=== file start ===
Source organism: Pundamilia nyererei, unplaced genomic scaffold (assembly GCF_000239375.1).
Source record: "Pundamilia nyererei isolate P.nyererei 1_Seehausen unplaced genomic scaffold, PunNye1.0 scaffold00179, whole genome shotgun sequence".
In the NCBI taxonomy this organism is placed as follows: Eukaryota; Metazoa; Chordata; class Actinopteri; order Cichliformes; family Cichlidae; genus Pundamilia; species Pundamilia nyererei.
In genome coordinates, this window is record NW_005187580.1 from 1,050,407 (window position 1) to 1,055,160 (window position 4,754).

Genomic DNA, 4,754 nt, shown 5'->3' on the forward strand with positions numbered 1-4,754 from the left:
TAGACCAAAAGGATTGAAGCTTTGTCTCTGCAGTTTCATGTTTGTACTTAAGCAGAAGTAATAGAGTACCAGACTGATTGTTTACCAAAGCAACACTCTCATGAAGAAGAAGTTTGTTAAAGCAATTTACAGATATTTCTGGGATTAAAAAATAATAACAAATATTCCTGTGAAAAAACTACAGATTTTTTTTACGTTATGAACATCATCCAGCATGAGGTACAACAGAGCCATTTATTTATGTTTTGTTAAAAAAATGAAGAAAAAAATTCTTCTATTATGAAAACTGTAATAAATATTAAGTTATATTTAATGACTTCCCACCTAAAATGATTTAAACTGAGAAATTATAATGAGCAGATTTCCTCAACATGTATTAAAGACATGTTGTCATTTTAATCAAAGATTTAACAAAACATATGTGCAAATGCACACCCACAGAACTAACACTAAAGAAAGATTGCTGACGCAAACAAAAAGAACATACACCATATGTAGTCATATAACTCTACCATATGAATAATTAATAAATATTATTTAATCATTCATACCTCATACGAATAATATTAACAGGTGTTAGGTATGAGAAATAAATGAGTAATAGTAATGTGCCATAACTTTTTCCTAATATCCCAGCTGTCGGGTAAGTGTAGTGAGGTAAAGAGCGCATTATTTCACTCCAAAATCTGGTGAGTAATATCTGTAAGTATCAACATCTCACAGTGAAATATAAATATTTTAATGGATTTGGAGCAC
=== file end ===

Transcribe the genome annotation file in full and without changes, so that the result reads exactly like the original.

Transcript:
Source organism: Pundamilia nyererei, unplaced genomic scaffold (assembly GCF_000239375.1).
Source record: "Pundamilia nyererei isolate P.nyererei 1_Seehausen unplaced genomic scaffold, PunNye1.0 scaffold00179, whole genome shotgun sequence".
In the NCBI taxonomy this organism is placed as follows: Eukaryota; Metazoa; Chordata; class Actinopteri; order Cichliformes; family Cichlidae; genus Pundamilia; species Pundamilia nyererei.
In genome coordinates, this window is record NW_005187580.1 from 1,050,407 (window position 1) to 1,055,160 (window position 4,754).

Genomic DNA, 4,754 nt, shown 5'->3' on the forward strand with positions numbered 1-4,754 from the left:
TAGACCAAAAGGATTGAAGCTTTGTCTCTGCAGTTTCATGTTTGTACTTAAGCAGAAGTAATAGAGTACCAGACTGATTGTTTACCAAAGCAACACTCTCATGAAGAAGAAGTTTGTTAAAGCAATTTACAGATATTTCTGGGATTAAAAAATAATAACAAATATTCCTGTGAAAAAACTACAGATTTTTTTTACGTTATGAACATCATCCAGCATGAGGTACAACAGAGCCATTTATTTATGTTTTGTTAAAAAAATGAAGAAAAAAATTCTTCTATTATGAAAACTGTAATAAATATTAAGTTATATTTAATGACTTCCCACCTAAAATGATTTAAACTGAGAAATTATAATGAGCAGATTTCCTCAACATGTATTAAAGACATGTTGTCATTTTAATCAAAGATTTAACAAAACATATGTGCAAATGCACACCCACAGAACTAACACTAAAGAAAGATTGCTGACGCAAACAAAAAGAACATACACCATATGTAGTCATATAACTCTACCATATGAATAATTAATAAATATTATTTAATCATTCATACCTCATACGAATAATATTAACAGGTGTTAGGTATGAGAAATAAATGAGTAATAGTAATGTGCCATAACTTTTTCCTAATATCCCAGCTGTCGGGTAAGTGTAGTGAGGTAAAGAGCGCATTATTTCACTCCAAAATCTGGTGAGTAATATCTGTAAGTATCAACATCTCACAGTGAAATATAAATATTTTAATGGATTTGGAGCAC